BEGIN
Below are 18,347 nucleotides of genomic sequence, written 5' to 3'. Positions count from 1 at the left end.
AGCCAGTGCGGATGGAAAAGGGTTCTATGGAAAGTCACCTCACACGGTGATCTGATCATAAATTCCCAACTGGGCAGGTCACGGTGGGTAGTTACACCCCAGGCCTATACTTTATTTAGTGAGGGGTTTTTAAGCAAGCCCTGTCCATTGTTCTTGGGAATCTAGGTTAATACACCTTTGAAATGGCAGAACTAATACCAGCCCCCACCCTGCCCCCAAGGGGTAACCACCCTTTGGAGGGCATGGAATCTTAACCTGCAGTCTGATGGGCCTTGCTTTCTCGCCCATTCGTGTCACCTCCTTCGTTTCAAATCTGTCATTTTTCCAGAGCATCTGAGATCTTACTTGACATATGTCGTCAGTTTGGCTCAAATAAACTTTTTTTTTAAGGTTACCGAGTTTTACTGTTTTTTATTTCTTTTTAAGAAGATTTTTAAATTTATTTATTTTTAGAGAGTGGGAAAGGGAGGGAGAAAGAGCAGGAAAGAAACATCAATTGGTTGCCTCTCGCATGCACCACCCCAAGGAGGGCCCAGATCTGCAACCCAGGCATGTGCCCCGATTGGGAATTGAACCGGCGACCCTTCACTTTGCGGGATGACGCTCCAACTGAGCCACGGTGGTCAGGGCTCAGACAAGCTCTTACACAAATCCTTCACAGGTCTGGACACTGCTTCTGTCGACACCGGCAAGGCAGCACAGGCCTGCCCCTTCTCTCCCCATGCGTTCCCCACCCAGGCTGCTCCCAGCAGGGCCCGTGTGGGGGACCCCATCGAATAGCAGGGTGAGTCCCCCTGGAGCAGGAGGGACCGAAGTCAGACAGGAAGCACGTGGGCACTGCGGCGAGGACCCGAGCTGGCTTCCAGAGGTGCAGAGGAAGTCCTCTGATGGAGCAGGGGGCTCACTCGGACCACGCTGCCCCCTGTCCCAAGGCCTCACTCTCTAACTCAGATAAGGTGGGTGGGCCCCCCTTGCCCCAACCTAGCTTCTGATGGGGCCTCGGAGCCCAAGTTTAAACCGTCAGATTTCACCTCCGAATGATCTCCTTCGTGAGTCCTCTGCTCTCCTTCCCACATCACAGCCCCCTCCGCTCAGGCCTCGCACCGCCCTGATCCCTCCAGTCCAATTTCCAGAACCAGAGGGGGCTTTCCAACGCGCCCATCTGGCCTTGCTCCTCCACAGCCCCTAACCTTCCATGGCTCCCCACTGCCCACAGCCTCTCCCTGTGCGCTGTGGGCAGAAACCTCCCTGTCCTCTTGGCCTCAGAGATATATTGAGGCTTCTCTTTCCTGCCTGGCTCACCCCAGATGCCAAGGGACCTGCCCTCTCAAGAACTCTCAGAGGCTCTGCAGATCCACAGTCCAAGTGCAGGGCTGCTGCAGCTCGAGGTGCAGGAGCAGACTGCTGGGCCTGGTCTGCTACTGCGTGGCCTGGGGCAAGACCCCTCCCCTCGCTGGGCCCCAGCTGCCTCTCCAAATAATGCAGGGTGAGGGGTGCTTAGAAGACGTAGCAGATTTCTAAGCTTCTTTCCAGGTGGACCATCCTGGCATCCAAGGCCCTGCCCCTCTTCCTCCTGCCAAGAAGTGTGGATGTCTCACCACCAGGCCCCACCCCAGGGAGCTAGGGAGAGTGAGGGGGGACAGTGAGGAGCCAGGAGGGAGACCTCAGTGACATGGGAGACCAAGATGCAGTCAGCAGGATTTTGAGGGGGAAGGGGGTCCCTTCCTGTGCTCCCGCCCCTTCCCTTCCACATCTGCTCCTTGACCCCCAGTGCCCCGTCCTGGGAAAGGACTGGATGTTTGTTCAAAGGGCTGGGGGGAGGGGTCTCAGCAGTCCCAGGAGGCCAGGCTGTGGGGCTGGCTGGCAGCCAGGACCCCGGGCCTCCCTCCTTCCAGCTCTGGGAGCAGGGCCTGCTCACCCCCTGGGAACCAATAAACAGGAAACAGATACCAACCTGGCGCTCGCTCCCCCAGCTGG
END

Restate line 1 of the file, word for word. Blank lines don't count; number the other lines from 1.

Below are 18,347 nucleotides of genomic sequence, written 5' to 3'. Positions count from 1 at the left end.